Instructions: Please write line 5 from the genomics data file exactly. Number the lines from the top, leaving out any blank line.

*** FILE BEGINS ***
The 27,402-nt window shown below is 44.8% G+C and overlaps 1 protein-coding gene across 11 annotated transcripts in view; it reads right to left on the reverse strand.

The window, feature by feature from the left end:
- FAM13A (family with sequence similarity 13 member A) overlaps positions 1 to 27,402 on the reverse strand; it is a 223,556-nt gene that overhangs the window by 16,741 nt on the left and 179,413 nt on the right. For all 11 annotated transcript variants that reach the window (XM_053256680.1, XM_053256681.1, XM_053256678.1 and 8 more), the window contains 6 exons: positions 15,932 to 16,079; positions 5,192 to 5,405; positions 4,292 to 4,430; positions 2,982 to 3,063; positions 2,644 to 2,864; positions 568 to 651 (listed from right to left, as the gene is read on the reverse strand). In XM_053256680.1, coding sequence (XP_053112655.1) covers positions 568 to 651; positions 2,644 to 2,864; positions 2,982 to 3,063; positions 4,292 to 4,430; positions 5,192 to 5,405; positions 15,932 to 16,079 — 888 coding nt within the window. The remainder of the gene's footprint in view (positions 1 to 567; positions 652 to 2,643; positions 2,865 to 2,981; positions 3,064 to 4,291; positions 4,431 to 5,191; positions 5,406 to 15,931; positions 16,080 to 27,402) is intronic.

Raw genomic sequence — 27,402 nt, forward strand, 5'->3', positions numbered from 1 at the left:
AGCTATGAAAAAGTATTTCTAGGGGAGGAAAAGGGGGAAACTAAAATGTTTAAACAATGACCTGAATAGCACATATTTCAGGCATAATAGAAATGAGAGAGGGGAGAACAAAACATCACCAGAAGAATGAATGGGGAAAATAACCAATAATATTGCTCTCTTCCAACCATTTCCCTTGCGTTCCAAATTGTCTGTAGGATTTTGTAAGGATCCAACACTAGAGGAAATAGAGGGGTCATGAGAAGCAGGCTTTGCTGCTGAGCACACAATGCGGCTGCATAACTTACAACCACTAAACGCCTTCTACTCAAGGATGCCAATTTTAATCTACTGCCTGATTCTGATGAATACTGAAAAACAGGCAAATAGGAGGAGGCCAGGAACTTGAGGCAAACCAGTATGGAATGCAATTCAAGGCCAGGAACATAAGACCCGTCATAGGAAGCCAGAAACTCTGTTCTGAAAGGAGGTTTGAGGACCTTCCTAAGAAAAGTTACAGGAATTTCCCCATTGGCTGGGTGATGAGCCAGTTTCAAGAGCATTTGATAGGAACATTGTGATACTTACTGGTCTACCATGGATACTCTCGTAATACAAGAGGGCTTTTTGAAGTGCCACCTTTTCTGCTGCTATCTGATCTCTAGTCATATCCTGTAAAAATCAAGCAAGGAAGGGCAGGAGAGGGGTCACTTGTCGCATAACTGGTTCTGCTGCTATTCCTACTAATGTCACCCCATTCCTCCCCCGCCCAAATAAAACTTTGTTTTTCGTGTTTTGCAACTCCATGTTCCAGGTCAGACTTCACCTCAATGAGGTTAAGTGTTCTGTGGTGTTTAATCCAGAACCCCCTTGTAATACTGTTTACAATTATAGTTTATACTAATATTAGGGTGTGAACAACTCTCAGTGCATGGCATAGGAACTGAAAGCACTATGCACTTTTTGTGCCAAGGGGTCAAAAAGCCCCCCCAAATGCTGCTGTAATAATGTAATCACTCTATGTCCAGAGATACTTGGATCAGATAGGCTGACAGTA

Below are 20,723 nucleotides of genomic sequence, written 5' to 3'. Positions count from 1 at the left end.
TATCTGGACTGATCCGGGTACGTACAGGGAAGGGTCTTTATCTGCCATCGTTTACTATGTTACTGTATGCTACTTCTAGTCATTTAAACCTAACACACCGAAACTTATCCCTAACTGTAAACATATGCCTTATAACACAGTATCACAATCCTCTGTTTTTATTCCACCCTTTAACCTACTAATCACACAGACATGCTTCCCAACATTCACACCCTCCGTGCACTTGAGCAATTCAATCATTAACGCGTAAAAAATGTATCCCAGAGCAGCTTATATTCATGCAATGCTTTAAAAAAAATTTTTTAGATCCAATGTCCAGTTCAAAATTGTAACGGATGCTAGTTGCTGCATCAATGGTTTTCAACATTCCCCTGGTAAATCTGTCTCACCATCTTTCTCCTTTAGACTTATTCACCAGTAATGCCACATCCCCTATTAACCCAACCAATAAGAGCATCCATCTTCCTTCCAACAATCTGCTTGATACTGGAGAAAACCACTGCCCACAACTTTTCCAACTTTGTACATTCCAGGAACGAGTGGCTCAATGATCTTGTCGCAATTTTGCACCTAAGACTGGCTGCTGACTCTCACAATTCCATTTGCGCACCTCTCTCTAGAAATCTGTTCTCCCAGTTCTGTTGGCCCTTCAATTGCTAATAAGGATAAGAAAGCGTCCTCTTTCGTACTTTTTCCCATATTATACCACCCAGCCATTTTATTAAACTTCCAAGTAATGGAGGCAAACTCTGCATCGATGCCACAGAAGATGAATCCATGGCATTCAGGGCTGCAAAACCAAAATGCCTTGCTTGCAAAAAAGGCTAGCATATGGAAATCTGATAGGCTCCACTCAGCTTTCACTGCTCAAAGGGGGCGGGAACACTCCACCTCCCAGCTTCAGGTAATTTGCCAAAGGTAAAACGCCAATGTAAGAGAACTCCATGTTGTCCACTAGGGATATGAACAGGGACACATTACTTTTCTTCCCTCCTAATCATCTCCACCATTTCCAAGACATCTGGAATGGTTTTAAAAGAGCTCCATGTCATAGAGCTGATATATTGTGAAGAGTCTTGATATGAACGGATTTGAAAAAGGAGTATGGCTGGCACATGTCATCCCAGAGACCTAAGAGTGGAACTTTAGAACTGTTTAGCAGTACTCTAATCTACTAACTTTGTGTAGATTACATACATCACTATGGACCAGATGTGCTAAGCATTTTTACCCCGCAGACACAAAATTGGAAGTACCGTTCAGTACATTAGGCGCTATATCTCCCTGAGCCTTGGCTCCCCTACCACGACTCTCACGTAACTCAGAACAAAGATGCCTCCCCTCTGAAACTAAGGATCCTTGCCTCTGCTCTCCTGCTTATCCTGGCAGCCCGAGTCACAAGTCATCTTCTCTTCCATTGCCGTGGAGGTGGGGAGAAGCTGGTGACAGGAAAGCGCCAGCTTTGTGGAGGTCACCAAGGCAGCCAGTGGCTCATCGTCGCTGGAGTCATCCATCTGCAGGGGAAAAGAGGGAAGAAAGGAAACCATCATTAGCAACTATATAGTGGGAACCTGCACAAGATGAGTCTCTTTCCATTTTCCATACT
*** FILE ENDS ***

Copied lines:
AGCTATGAAAAAGTATTTCTAGGGGAGGAAAAGGGGGAAACTAAAATGTTTAAACAATGACCTGAATAGCACATATTTCAGGCATAATAGAAATGAGAGAGGGGAGAACAAAACATCACCAGAAGAATGAATGGGGAAAATAACCAATAATATTGCTCTCTTCCAACCATTTCCCTTGCGTTCCAAATTGTCTGTAGGATTTTGTAAGGATCCAACACTAGAGGAAATAGAGGGGTCATGAGAAGCAGGCTTTGCTGCTGAGCACACAATGCGGCTGCATAACTTACAACCACTAAACGCCTTCTACTCAAGGATGCCAATTTTAATCTACTGCCTGATTCTGATGAATACTGAAAAACAGGCAAATAGGAGGAGGCCAGGAACTTGAGGCAAACCAGTATGGAATGCAATTCAAGGCCAGGAACATAAGACCCGTCATAGGAAGCCAGAAACTCTGTTCTGAAAGGAGGTTTGAGGACCTTCCTAAGAAAAGTTACAGGAATTTCCCCATTGGCTGGGTGATGAGCCAGTTTCAAGAGCATTTGATAGGAACATTGTGATACTTACTGGTCTACCATGGATACTCTCGTAATACAAGAGGGCTTTTTGAAGTGCCACCTTTTCTGCTGCTATCTGATCTCTAGTCATATCCTGTAAAAATCAAGCAAGGAAGGGCAGGAGAGGGGTCACTTGTCGCATAACTGGTTCTGCTGCTATTCCTACTAATGTCACCCCATTCCTCCCCCGCCCAAATAAAACTTTGTTTTTCGTGTTTTGCAACTCCATGTTCCAGGTCAGACTTCACCTCAATGAGGTTAAGTGTTCTGTGGTGTTTAATCCAGAACCCCCTTGTAATACTGTTTACAATTATAGTTTATACTAATATTAGGGTGTGAACAACTCTCAGTGCATGGCATAGGAACTGAAAGCACTATGCACTTTTTGTGCCAAGGGGTCAAAAAGCCCCCCCAAATGCTGCTGTAATAATGTAATCACTCTATGTCCAGAGATACTTGGATCAGATAGGCTGACAGTA